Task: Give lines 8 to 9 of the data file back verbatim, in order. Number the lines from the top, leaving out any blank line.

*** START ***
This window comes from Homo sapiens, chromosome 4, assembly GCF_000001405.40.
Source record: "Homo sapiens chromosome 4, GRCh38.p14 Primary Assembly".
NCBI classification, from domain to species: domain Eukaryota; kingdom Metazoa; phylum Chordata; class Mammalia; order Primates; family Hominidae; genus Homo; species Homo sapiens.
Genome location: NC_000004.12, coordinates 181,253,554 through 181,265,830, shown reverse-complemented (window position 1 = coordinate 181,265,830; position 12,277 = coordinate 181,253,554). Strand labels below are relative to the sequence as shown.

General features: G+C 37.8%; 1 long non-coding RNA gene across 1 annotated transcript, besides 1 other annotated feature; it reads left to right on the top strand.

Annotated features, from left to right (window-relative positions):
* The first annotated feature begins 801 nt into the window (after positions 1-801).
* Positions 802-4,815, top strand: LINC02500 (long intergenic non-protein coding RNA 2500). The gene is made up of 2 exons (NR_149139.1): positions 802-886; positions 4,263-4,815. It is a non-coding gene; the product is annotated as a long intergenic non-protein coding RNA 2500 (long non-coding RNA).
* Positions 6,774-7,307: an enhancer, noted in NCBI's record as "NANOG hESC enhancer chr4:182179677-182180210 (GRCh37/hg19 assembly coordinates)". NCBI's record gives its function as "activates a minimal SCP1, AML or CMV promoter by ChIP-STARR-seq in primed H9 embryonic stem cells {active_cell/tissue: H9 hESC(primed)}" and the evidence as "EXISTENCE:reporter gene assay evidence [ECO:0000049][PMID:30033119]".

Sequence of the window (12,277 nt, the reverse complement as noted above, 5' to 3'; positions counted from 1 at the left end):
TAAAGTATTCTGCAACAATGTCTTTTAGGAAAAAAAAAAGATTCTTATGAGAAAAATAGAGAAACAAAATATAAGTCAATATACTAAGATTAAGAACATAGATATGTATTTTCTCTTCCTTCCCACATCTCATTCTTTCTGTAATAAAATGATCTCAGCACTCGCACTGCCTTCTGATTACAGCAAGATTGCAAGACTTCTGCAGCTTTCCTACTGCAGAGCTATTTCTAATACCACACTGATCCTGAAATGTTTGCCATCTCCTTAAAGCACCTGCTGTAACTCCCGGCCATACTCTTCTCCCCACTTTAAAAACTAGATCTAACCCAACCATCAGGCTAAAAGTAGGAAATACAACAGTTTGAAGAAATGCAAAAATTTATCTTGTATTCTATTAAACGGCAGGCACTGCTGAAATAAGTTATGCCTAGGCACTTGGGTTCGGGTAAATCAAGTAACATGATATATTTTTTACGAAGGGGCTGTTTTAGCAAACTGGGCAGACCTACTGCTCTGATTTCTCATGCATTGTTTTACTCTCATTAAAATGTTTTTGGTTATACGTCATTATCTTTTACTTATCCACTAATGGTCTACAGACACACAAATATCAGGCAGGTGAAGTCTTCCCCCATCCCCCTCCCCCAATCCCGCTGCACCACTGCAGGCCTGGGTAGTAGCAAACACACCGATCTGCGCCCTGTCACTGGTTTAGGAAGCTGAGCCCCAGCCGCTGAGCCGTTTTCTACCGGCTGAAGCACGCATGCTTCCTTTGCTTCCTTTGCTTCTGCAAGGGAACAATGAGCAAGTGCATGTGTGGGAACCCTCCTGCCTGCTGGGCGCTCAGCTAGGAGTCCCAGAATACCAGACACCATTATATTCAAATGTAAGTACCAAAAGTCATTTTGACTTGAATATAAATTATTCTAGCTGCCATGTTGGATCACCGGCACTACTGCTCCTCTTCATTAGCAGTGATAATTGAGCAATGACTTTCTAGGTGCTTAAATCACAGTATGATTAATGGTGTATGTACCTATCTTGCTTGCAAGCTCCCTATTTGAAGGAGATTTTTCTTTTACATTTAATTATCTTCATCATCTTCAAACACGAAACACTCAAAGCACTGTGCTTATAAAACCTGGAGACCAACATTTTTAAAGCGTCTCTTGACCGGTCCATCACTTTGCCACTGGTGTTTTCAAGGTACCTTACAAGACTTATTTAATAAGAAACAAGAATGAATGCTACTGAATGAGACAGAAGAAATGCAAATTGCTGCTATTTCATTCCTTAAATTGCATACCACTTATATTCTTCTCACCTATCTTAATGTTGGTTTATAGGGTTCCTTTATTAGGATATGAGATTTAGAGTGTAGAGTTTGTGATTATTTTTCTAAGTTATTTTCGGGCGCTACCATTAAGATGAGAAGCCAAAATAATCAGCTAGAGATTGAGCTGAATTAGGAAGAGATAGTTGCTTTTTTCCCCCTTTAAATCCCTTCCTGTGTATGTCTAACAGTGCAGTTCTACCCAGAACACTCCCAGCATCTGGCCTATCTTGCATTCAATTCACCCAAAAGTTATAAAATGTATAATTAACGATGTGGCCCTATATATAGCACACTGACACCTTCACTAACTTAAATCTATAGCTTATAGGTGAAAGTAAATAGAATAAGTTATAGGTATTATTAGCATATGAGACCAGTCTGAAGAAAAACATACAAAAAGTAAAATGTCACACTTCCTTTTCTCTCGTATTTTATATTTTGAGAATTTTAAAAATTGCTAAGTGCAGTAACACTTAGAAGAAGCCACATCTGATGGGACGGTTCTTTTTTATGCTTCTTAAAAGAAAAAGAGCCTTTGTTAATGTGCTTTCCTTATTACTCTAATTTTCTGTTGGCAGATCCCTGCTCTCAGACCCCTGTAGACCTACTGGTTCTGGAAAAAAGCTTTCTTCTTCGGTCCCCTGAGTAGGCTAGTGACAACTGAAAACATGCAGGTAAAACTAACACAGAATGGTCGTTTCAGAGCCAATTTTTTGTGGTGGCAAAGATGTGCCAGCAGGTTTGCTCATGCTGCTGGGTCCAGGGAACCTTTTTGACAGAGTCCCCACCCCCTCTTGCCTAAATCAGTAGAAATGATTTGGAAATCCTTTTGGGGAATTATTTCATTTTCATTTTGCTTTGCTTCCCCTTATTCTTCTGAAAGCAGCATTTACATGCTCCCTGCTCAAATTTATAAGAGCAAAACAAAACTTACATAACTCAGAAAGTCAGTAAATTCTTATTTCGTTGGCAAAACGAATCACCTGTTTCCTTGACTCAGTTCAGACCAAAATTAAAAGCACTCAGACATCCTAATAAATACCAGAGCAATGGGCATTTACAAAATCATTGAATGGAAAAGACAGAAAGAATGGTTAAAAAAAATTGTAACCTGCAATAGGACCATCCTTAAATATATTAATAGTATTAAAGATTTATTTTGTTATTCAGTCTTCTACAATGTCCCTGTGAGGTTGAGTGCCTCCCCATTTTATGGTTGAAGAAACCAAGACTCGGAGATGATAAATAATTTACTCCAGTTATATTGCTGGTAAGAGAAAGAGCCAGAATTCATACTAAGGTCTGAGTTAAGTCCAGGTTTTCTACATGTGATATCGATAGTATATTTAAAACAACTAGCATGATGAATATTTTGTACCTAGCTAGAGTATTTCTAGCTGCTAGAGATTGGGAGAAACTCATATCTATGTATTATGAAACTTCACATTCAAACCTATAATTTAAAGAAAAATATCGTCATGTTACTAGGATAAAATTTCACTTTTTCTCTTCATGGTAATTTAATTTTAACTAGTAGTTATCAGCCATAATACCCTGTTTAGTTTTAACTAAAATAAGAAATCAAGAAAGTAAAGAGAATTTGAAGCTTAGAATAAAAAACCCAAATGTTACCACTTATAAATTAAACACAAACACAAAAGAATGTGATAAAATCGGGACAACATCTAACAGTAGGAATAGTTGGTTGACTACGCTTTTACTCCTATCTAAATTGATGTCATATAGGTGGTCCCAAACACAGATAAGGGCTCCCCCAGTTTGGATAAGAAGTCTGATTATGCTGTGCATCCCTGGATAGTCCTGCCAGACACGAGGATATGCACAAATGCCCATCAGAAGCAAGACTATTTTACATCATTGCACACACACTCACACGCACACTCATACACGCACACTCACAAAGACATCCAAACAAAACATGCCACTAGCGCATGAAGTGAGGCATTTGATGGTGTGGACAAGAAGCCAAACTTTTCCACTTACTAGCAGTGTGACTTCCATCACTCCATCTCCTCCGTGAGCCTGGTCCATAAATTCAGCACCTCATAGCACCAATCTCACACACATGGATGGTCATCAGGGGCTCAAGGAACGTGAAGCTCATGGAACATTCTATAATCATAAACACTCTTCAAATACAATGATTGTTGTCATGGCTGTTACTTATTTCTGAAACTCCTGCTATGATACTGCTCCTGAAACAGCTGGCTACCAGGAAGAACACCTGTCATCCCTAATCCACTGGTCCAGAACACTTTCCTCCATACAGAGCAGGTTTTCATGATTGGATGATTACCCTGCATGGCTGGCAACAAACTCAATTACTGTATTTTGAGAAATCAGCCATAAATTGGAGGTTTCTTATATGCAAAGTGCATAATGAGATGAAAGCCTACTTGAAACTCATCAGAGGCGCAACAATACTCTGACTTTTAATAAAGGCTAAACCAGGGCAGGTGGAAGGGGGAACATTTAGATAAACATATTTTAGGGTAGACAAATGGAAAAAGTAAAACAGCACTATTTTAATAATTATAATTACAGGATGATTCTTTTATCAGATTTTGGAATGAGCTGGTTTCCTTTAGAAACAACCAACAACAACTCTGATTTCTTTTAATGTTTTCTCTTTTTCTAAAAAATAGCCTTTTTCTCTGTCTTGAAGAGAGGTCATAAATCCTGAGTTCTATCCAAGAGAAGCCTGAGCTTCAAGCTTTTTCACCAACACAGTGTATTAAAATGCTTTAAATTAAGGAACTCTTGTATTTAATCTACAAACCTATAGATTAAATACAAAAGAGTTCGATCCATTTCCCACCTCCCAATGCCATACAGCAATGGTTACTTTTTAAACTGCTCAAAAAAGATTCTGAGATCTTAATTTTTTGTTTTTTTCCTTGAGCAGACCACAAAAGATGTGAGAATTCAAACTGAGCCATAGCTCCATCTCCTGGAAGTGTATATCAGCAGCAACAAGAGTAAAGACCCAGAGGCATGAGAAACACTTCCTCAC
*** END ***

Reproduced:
* Positions 802-4,815, top strand: LINC02500 (long intergenic non-protein coding RNA 2500). The gene is made up of 2 exons (NR_149139.1): positions 802-886; positions 4,263-4,815. It is a non-coding gene; the product is annotated as a long intergenic non-protein coding RNA 2500 (long non-coding RNA).
* Positions 6,774-7,307: an enhancer, noted in NCBI's record as "NANOG hESC enhancer chr4:182179677-182180210 (GRCh37/hg19 assembly coordinates)". NCBI's record gives its function as "activates a minimal SCP1, AML or CMV promoter by ChIP-STARR-seq in primed H9 embryonic stem cells {active_cell/tissue: H9 hESC(primed)}" and the evidence as "EXISTENCE:reporter gene assay evidence [ECO:0000049][PMID:30033119]".